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Integration of European Electricity Markets: Evidence from Spot Prices

Klaus Gugler, Adhurim Haxhimusa, and Mario Liebensteiner

Year: 2018
Volume: Volume 39
Number: Special Issue 2
DOI: 10.5547/01956574.39.SI2.kgug
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Abstract:
This paper investigates the current state of market integration among European electricity day-ahead spot prices. In our empirical analysis we utilize a large sample of hourly spot prices of 25 European markets for the period 2010Jan01/01h-2015Jun30/24h and combine it with other relevant data such as hourly interconnector capacities and the existence of market coupling. Firstly, empirical results from cointegration analysis indicate that market integration increased from 2010 to 2012 but then declined until 2015, despite the introduction of market coupling in many markets. Secondly, we empirically assess error correction after price shocks and reach the conclusion that markets' strength of the error correction mechanism is rather modest. In general, our findings suggest that the integration among European electricity markets has a large potential for improvements from additional capacity investments and further promotion of market coupling.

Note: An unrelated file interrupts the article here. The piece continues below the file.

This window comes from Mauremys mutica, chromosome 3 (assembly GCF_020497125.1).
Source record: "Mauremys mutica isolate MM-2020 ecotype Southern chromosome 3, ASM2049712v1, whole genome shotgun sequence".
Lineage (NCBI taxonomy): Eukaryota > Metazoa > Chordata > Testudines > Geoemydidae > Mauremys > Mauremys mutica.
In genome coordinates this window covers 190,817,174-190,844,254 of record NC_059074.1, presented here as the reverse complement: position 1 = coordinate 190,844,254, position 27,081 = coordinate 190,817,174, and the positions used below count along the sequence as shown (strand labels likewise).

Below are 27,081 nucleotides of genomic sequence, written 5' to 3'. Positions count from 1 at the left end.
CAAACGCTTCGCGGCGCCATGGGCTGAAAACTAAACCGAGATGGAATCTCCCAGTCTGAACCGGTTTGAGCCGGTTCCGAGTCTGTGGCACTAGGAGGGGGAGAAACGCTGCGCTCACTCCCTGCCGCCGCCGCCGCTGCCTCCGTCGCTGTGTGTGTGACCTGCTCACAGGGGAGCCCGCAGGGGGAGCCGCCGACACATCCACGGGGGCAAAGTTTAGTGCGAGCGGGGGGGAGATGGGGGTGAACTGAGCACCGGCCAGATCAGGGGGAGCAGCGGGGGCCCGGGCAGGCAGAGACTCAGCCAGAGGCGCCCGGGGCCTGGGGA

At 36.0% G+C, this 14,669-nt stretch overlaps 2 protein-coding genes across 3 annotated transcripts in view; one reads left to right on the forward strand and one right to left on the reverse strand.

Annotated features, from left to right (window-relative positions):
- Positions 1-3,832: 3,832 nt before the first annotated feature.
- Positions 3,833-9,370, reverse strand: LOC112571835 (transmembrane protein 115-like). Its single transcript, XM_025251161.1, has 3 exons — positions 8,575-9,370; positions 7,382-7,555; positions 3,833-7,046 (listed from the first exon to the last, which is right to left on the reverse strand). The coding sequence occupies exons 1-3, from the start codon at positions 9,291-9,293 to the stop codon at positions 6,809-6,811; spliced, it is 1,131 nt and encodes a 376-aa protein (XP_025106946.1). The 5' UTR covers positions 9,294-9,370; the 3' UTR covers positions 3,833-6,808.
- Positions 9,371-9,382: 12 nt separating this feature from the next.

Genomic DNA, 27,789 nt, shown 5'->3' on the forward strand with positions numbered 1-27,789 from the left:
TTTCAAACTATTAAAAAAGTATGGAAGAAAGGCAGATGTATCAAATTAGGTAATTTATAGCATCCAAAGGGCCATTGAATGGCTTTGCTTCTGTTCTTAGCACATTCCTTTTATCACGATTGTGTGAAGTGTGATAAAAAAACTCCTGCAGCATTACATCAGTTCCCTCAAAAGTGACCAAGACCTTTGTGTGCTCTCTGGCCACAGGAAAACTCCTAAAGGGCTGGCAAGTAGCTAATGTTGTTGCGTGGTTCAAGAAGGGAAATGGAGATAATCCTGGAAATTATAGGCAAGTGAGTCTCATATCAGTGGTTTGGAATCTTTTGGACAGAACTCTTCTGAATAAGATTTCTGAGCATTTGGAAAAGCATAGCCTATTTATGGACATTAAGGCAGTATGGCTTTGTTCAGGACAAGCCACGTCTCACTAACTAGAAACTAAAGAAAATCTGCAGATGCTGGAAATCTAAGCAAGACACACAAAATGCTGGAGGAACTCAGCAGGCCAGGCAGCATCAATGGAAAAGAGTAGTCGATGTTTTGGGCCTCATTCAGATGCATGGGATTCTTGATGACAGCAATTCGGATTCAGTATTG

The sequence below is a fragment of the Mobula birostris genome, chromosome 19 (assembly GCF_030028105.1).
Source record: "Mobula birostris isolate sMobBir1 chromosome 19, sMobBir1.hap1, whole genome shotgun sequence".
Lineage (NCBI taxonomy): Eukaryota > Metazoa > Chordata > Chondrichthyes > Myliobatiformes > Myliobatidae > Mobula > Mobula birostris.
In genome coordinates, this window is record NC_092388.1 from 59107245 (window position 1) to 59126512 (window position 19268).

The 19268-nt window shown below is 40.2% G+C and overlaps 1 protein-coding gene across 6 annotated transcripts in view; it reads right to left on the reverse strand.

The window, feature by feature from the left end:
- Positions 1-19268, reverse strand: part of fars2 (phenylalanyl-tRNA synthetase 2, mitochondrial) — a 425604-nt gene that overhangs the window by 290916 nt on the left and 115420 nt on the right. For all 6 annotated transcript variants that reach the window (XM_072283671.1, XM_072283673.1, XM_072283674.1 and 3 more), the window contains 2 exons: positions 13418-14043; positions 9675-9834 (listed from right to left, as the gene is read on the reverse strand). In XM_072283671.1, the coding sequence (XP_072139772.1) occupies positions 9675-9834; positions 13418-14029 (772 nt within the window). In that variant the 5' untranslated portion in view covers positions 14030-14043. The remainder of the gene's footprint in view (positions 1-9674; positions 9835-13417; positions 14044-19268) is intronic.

Unbundling, Regulation, and Pricing: Evidence from Electricity Distribution

Sven Heim, Bastian Krieger, and Mario Liebensteiner

Year: 2020
Volume: Volume 41
Number: Special Issue
DOI: 10.5547/01956574.41.SI1.shei
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Abstract:
Unbundling of vertically integrated utilities has become an integral element in the regulation of network industries and has been implemented in many jurisdictions. The idea of separating the network, as the natural monopoly, from downstream retailing, which may be exposed to competition, is still subject to contentious debate, as there is much empirical evidence that unbundling eliminates economies of vertical integration, though evidence on overall price effects is still lacking. In this paper, we study the effect of legal unbundling on grid charges in the German electricity distribution industry. Using panel data on German distribution system operators (DSOs), we exploit the variation in the timing of the implementation of legal unbundling and the fact that not all DSOs had to implement unbundling measures. We are also able to identify heterogeneous effects of legal unbundling for different types of price regulation because we observe a switch in the price regulation regime from rate-of-return regulation to incentive regulation during our observation period. Our findings suggest that legal unbundling of the network stage significantly decreases grid charges in the range of 5% to 9%, depending on the type of price regulation in place.





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